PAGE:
Major labels have been hit with a setback in Arizona today, where a federal District Court judge denied their motion for a summary judgment filed against alleged Kazaa file sharers Pamela and Jeffrey Howell.

Contrary to some other court decisions, this court held that making a music file available in a Kazaa shared folder is not an unlawful distribution of a copyrighted work. To infringe the right of distribution under copyright law, the owner must prove the "actual dissemination of copies or phonorecords," the court held.

In other words, copyright owners must prove that the file was actually downloaded by someone.

In this case, while the labels' investigator downloaded 12 files, there is no evidence that either the investigator or any Kazaa user downloaded the remaining 42 recording listed as being infringed in the suit, the court wrote. As a result, only the 12 recordings will be considered as works allegedly infringed.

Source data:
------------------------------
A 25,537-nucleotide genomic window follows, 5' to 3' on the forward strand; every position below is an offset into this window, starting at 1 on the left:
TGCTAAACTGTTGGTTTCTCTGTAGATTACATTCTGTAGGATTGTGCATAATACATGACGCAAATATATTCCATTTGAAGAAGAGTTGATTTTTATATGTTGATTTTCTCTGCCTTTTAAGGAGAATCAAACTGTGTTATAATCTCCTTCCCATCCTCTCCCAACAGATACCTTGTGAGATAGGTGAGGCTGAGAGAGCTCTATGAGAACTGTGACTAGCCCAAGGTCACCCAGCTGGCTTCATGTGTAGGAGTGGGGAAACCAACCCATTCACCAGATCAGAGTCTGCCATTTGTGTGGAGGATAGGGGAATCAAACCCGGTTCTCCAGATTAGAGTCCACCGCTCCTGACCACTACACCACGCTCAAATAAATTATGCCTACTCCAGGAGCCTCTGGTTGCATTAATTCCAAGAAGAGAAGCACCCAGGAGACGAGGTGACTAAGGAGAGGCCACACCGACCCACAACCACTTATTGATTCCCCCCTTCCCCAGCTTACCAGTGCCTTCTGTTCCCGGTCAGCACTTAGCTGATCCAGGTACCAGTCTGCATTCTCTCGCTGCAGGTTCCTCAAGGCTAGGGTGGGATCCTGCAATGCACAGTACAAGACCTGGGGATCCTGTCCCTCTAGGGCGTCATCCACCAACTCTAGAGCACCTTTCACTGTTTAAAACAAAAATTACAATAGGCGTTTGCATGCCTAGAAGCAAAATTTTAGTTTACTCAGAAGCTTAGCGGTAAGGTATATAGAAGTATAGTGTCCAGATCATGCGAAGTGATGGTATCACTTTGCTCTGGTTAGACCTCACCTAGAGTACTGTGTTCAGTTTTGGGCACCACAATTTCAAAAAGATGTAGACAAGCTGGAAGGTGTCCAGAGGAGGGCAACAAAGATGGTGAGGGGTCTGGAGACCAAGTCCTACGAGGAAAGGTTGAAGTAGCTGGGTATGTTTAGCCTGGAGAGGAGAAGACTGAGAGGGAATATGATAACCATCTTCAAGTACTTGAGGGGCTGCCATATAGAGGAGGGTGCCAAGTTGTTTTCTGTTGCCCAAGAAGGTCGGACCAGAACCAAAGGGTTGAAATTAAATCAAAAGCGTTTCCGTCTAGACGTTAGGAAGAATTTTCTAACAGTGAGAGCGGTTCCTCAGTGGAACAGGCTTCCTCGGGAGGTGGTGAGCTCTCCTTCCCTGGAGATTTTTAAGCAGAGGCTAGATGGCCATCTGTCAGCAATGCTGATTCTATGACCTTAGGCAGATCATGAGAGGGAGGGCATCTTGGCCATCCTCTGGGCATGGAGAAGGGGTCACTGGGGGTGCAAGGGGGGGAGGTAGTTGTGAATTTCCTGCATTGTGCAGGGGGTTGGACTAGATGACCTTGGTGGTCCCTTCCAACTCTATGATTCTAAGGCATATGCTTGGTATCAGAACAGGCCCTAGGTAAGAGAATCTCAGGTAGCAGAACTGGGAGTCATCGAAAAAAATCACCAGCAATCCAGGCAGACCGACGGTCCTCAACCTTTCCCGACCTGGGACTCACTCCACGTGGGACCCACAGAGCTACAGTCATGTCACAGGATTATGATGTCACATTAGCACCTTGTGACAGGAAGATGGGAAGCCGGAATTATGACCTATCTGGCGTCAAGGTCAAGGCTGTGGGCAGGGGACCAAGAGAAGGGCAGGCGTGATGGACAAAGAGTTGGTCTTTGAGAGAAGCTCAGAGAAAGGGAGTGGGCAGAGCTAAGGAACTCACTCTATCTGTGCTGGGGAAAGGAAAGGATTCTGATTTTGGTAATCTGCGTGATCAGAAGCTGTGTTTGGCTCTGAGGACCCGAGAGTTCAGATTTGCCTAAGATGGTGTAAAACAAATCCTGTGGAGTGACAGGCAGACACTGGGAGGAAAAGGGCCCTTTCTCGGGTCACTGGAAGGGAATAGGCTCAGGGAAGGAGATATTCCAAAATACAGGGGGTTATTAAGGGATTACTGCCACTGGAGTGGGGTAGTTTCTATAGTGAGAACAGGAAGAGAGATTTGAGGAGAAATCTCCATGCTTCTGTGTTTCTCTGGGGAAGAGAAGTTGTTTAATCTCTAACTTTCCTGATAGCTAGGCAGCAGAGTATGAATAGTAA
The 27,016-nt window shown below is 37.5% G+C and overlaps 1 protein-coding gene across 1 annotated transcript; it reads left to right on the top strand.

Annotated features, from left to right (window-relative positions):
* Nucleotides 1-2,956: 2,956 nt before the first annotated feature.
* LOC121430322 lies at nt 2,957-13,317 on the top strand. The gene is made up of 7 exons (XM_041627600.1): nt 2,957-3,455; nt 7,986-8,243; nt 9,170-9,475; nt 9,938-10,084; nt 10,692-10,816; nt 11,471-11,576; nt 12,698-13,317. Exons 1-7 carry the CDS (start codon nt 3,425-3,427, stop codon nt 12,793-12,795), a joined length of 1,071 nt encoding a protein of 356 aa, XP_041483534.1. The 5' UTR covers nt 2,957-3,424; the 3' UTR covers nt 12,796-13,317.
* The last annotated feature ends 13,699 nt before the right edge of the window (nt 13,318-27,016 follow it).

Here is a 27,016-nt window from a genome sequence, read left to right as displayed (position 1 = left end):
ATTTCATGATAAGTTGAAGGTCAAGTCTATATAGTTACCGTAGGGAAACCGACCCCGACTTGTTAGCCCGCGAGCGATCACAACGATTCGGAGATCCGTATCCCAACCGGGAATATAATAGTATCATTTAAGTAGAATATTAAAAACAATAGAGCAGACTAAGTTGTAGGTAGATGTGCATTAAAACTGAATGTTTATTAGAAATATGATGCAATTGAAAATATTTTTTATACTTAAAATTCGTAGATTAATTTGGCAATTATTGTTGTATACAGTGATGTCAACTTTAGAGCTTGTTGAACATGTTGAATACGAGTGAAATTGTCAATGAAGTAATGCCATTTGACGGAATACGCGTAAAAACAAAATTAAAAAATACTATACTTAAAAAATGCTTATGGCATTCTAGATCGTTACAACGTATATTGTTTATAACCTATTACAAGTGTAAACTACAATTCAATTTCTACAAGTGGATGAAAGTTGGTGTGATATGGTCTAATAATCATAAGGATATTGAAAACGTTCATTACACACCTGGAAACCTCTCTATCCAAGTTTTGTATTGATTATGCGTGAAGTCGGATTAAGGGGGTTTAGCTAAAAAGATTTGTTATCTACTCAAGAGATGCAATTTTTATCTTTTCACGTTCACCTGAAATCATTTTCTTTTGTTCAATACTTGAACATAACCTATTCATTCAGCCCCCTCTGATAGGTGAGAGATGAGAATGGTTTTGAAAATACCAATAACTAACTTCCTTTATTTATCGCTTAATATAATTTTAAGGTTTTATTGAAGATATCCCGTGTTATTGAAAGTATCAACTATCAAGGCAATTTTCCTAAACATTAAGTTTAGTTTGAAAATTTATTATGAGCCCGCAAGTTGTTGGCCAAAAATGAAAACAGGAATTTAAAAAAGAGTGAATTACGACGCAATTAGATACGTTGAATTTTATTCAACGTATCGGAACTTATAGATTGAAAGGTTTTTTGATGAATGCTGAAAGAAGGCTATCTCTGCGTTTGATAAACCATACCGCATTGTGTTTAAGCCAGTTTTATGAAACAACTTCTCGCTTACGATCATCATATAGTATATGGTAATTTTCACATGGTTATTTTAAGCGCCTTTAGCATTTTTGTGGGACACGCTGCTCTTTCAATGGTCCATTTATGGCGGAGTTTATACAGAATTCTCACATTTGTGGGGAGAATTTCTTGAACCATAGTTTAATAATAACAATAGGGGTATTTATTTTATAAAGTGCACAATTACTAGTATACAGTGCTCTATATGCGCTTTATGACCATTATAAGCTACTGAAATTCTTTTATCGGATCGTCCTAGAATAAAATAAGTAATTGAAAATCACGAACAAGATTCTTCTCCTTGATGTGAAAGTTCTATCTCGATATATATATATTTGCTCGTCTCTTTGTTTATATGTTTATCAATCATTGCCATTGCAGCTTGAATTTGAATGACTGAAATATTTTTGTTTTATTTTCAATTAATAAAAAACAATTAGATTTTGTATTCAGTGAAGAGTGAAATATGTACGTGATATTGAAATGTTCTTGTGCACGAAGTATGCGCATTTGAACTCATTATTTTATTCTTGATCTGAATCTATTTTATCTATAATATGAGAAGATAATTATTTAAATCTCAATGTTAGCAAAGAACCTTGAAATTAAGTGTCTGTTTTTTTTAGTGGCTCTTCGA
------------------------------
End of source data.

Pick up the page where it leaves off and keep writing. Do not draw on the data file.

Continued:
The court also held that the labels must prove at trial that Howell was responsible for sharing the files.

"This is a strange decision that is outside of the mainstream and inconsistent with countless court rulings on these issues," the RIAA said in a statement. "We are currently considering all options going forward."

Since this is a District Court decision rather than a federal appellate decision, it only affects cases in that federal district in Arizona.